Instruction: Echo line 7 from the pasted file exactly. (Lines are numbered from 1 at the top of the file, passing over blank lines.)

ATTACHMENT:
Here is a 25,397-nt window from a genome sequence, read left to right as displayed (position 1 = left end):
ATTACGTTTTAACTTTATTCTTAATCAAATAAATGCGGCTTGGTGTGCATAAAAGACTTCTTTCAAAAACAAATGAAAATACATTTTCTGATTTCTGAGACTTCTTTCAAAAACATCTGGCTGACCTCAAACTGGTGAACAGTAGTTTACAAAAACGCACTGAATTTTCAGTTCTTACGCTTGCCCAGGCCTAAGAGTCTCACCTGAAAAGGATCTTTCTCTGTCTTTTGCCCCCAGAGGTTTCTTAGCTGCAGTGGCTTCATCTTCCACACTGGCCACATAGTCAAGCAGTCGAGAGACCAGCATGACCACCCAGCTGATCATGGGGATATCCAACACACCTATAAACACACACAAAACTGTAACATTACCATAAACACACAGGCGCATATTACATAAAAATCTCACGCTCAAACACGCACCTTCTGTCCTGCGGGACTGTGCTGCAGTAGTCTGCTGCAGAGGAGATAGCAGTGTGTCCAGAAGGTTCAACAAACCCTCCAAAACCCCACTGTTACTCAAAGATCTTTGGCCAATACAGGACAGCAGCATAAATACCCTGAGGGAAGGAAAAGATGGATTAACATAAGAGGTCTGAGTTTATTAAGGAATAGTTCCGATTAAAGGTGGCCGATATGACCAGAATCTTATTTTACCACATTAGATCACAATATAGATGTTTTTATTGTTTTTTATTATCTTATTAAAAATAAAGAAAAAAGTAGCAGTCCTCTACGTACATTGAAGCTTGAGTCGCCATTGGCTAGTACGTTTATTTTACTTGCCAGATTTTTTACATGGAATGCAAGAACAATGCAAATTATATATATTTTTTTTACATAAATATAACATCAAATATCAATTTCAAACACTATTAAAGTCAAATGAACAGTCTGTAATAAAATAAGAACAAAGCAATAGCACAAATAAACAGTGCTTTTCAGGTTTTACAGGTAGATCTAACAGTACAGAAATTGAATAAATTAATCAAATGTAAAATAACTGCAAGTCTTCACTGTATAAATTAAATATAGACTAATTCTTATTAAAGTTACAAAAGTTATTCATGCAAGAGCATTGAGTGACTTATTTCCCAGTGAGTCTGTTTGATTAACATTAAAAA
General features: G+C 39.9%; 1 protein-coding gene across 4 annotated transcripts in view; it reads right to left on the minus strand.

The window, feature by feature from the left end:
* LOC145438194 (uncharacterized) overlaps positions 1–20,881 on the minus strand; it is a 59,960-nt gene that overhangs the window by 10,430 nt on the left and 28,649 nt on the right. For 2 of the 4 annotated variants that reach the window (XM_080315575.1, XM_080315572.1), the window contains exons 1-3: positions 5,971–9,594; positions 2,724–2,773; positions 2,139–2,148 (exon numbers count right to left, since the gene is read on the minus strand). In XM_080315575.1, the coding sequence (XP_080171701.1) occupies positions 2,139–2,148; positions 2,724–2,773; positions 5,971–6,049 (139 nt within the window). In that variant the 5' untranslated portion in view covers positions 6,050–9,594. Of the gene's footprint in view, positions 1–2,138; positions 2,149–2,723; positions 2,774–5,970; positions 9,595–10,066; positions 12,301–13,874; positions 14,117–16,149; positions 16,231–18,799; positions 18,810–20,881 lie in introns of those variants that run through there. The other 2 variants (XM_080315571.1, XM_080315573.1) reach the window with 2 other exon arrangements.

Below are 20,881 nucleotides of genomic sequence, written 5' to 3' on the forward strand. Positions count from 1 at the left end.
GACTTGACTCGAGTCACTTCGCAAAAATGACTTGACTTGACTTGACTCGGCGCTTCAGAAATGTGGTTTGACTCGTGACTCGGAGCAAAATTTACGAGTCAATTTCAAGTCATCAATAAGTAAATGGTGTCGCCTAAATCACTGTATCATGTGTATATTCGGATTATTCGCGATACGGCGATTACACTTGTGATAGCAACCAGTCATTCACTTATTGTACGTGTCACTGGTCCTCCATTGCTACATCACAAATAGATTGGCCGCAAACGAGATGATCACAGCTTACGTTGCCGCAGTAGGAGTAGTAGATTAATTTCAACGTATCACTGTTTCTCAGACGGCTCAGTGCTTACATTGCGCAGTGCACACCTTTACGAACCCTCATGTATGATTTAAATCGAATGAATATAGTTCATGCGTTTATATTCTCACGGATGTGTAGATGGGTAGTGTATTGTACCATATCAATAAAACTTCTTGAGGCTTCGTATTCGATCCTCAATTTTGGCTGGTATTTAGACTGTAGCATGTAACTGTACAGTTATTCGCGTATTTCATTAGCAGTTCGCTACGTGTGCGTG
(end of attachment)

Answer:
GACTTGACTCGAGTCACTTCGCAAAAATGACTTGACTTGACTTGACTCGGCGCTTCAGAAATGTGGTTTGACTCGTGACTCGGAGCAAAATTTACGAGTCAATTTCAAGTCATCAATAAGTAAATGGTGTCGCCTAAATCACTGTATCATGTGTATATTCGGATTATTCGCGATACGGCGATTACACTTGTGATAGCAACCAGTCATTCACTTATTGTACGTGTCACTGGTCCTCCATTGCTACATCACAAATAGATTGGCCGCAAACGAGATGATCACAGCTTACGTTGCCGCAGTAGGAGTAGTAGATTAATTTCAACGTATCACTGTTTCTCAGACGGCTCAGTGCTTACATTGCGCAGTGCACACCTTTACGAACCCTCATGTATGATTTAAATCGAATGAATATAGTTCATGCGTTTATATTCTCACGGATGTGTAGATGGGTAGTGTATTGTACCATATCAATAAAACTTCTTGAGGCTTCGTATTCGATCCTCAATTTTGGCTGGTATTTAGACTGTAGCATGTAACTGTACAGTTATTCGCGTATTTCATTAGCAGTTCGCTACGTGTGCGTG